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Actually I think Jeff already said that he DIDN'T know Avadon resembled a Hebrew word when he picked it as a name...so he wasn't trying to name it after or avoid naming it after any such thing.

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Originally Posted By: Triumph
Actually I think Jeff already said that he DIDN'T know Avadon resembled a Hebrew word when he picked it as a name...so he wasn't trying to name it after or avoid naming it after any such thing.


It still wouldn't be considered a valid excuse by those trying to demonize his work as harmful to Christian values. After all the original source material is from an opera about a man who killed his wives. smile

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Originally Posted By: Randomizer

demonize his work as harmful to Christian values


WoW, a bit of an overkill here, don't you think?
I myself am agnostic and couldn't care less to either direction without any extra solid proof.

So in order to not be perceived as a troll I will not comment further on this subject unless directly addressed.
(should have known something like this would have happened, it is a forum community after all)

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I think the B/V substitution isn't quite the same as J/Y. The J phoneme doesn't exist in Hebrew, but by way of a few other languages there was a shift in both spelling (naturally, over a few alphabets) and pronunciation. B and J are distinct sounds but spelled with the same letter(ish).

 

—Alorael, who isn't quite sure where he was going with all this, except that clearly both B and V are harmful to Christian walues.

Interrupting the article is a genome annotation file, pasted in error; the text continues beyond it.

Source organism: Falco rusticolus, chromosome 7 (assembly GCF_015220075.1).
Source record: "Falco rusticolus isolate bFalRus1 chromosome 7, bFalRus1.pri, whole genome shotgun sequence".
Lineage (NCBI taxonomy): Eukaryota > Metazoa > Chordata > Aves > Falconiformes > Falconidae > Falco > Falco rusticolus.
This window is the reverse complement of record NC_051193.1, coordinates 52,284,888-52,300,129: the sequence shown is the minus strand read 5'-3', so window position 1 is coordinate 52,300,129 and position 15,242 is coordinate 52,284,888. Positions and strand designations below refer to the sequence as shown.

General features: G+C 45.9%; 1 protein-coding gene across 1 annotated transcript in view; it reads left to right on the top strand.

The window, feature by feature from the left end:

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Originally Posted By: Matanbuchus
Yeah, compared to the original source material of the Christian values, that's really bad.


Well, I still have yet to see the World Net Daily headline screaming about how Avernum makes our kids satanic atheists and Geneforge makes them amoral evolutionists (wait, they push that line already...) and Nethergate makes them murderous pagans, so I highly doubt that Avadon will suddenly be the victim or righteous fury all of a sudden.

It could, of course, still happen. Seeing as how fundamentalists can be famous for making moral panics out of roleplaying games(like D&D), I suppose that all that's stopping a moral panic about how Geneforge is reinforcing godless evolutionism in our kids is recognition.

I wonder if "create a moral panic" would be an acceptable marketing strategy to push up Jeff's sales. With a little fury, the game would gain a lot of mainstream recognition. It wouldn't be the first time it's happened, either, and it surely wouldn't be the last.

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Originally Posted By: Velzan
DOOM has no meaning.

However Doom does.

Your grammar is Terrible.
Capitalization has no effect on meaning (except in Klingon), and the meaning of a word has nothing to do with grammar.

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I don't disagree with the point you are trying to make, but the linguist in me feels compelled to point out that both of those statements are patently false.

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Originally Posted By: Celtic Minstrel
Capitalization has no effect on meaning (except in Klingon), and the meaning of a word has nothing to do with grammar.


Polish and polish
Mars and mars

What a difference in meaning a capital letter makes.

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Originally Posted By: Randomizer
Originally Posted By: Celtic Minstrel
Capitalization has no effect on meaning (except in Klingon), and the meaning of a word has nothing to do with grammar.


Polish and polish
Mars and mars

What a difference in meaning a capital letter makes.



Randomizer FTW!!!

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Well, from a linguistic standpoint Celtic Minstrel is right on the second point: the lexicographic representation of a language doesn't have anything to do with its grammar.

 

But that's the sort of boring point you can only make if you're okay with people who interject "2+2=4? who says I'm not working mod 3? pfaugh!" when you're clearly just adding numbers together not being strangled.